Laptop University? The future of HE

Saturday 19 October, 5.30pm until 6.45pm, Frobisher 1-3 Battle for technological progress

What some call a revolution for the university today has been underway for a good number of years now, but only recently has the term ‘MOOC’ (massive open online course) entered the English language. Leading universities are increasingly making lectures available online, and some observers believe traditional universities will move more and more towards an ‘open’ model. There is even speculation that established disciplines will fragment as students are able to pick and mix degrees from a global menu, and critics worry about the potential effects of students spending less time with lecturers and fellow students. So is there a danger that students will read fewer ‘real’ books or is that just a Luddite prejudice? How will universities address concerns over the quality of online courses? And what does the rise of the MOOC mean for the job security of academics – for lecturers who don’t manage to ‘go viral’? In short, does the technical revolution open up a future in which everyone can have access to the very best in education, or might it accelerate a process of knowledge fragmentation and the modularisation of understanding?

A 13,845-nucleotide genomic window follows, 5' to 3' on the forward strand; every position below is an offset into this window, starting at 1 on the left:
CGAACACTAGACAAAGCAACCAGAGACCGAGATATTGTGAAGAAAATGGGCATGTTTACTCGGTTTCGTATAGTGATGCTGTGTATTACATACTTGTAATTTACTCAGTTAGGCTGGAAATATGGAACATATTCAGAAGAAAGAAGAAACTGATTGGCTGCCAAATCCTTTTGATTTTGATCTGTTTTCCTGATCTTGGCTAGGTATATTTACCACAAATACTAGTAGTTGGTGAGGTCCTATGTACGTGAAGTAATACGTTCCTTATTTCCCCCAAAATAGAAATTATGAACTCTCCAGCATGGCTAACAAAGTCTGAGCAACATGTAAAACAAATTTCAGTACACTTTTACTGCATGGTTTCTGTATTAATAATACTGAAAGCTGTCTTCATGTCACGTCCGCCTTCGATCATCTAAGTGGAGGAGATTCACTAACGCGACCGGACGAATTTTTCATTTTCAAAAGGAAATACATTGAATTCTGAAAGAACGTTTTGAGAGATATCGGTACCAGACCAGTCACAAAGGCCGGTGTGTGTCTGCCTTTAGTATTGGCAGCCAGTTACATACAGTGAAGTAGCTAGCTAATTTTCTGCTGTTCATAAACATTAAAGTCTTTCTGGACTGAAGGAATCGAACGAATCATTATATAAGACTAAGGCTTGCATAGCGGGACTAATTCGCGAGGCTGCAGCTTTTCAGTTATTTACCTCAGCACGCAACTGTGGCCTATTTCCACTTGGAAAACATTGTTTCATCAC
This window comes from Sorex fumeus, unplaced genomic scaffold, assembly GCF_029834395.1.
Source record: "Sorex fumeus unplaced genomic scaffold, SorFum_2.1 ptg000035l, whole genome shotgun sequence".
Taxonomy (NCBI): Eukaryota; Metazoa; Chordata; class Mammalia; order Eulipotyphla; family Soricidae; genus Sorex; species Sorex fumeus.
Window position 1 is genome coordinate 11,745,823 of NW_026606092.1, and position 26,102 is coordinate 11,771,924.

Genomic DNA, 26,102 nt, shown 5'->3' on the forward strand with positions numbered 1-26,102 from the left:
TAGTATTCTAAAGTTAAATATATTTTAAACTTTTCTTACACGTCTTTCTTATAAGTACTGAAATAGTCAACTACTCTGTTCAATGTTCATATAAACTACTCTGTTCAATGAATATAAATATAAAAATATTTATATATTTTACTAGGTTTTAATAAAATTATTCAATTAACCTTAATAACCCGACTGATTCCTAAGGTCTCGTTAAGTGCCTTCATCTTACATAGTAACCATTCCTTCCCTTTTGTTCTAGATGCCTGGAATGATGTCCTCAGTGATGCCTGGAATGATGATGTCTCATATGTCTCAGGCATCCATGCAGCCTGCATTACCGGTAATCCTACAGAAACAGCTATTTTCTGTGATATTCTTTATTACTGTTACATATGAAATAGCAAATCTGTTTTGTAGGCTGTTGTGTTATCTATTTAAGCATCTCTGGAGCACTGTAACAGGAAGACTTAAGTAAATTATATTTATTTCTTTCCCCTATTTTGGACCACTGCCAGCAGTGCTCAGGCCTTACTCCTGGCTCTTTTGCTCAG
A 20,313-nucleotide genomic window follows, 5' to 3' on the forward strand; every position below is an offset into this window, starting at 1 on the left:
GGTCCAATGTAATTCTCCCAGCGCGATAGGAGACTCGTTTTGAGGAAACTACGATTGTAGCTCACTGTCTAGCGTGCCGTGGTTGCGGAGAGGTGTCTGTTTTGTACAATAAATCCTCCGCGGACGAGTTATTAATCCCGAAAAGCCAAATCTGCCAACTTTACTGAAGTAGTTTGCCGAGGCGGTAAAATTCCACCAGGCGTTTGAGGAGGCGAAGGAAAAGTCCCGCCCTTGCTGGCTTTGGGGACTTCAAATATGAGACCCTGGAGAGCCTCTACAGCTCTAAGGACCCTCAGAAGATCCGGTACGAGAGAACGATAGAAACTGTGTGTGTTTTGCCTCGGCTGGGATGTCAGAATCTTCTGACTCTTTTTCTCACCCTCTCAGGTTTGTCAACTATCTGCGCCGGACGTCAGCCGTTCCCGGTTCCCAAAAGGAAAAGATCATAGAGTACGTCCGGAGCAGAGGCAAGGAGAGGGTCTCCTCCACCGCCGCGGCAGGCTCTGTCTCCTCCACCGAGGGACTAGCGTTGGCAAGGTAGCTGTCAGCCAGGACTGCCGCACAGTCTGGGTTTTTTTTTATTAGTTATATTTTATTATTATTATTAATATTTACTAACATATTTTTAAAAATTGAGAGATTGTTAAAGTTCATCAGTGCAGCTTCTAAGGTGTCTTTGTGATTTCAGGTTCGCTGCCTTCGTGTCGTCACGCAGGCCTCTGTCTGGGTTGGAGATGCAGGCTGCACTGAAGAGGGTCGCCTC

Professor Dennis Hayes
professor of education, University of Derby

Diana Laurillard
Professor of Learning with Digital Technologies & Assistant Director for Open Mode Learning, Institute of Education

Jason Walsh
journalist; foreign correspondent, CS Monitor

Matt Walton
head of product, FutureLearn

Toby Marshall
A Level Film Studies Teacher; PhD researcher in sociology of education, UCL Institute of Education

Produced by
Professor Dennis Hayes professor of education, University of Derby
Recommended readings
Teaching Machines

From the experimental study of learning come devices which arrange optimal conditions for self-instruction

B. F. Skinner, J-Stor, 2013

Three cheers for the Mickey MOOCs University?

Massive open online courses, like too many modern universities, can only offer qualifications, not education.

Dennis Hayes, spiked, 4 September 2013

The attack of the MOOCs

An army of new online courses is scaring the wits out of traditional universities. But can they find a viable business model?

Economist, 20 July 2013

Online universities: it's time for teachers to join the revolution

Moocs, the new model of university education, have no race, colour, sex or wealth barriers, and can be accessed at a click

Anant Agarwal, Guardian, 15 June 2013

MOOCs - massive open online courses: jumping on the bandwidth

The idea of massive open online courses is becoming increasingly popular. Technology can't be stopped, but educators must assure that these courses meet academic standards

Steve Caplan, Guardian, 6 June 2013

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